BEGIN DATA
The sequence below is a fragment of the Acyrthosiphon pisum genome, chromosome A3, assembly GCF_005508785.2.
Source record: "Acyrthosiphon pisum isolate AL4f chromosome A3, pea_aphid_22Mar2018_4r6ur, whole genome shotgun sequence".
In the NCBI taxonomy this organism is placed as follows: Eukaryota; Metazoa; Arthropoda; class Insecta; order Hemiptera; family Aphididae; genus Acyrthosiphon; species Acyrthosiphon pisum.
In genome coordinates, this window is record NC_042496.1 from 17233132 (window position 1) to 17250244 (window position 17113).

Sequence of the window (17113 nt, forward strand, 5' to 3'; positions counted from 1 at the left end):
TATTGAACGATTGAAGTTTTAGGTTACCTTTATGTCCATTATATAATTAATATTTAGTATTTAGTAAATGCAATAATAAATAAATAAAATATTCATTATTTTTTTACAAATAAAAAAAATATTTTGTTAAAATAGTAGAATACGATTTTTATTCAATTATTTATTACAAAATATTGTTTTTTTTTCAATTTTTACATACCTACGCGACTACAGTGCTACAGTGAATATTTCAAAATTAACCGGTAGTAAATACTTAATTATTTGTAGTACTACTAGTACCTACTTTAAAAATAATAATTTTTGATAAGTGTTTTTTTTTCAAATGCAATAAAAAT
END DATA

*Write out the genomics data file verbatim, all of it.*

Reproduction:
The sequence below is a fragment of the Acyrthosiphon pisum genome, chromosome A3, assembly GCF_005508785.2.
Source record: "Acyrthosiphon pisum isolate AL4f chromosome A3, pea_aphid_22Mar2018_4r6ur, whole genome shotgun sequence".
In the NCBI taxonomy this organism is placed as follows: Eukaryota; Metazoa; Arthropoda; class Insecta; order Hemiptera; family Aphididae; genus Acyrthosiphon; species Acyrthosiphon pisum.
In genome coordinates, this window is record NC_042496.1 from 17233132 (window position 1) to 17250244 (window position 17113).

Sequence of the window (17113 nt, forward strand, 5' to 3'; positions counted from 1 at the left end):
TATTGAACGATTGAAGTTTTAGGTTACCTTTATGTCCATTATATAATTAATATTTAGTATTTAGTAAATGCAATAATAAATAAATAAAATATTCATTATTTTTTTACAAATAAAAAAAATATTTTGTTAAAATAGTAGAATACGATTTTTATTCAATTATTTATTACAAAATATTGTTTTTTTTTCAATTTTTACATACCTACGCGACTACAGTGCTACAGTGAATATTTCAAAATTAACCGGTAGTAAATACTTAATTATTTGTAGTACTACTAGTACCTACTTTAAAAATAATAATTTTTGATAAGTGTTTTTTTTTCAAATGCAATAAAAAT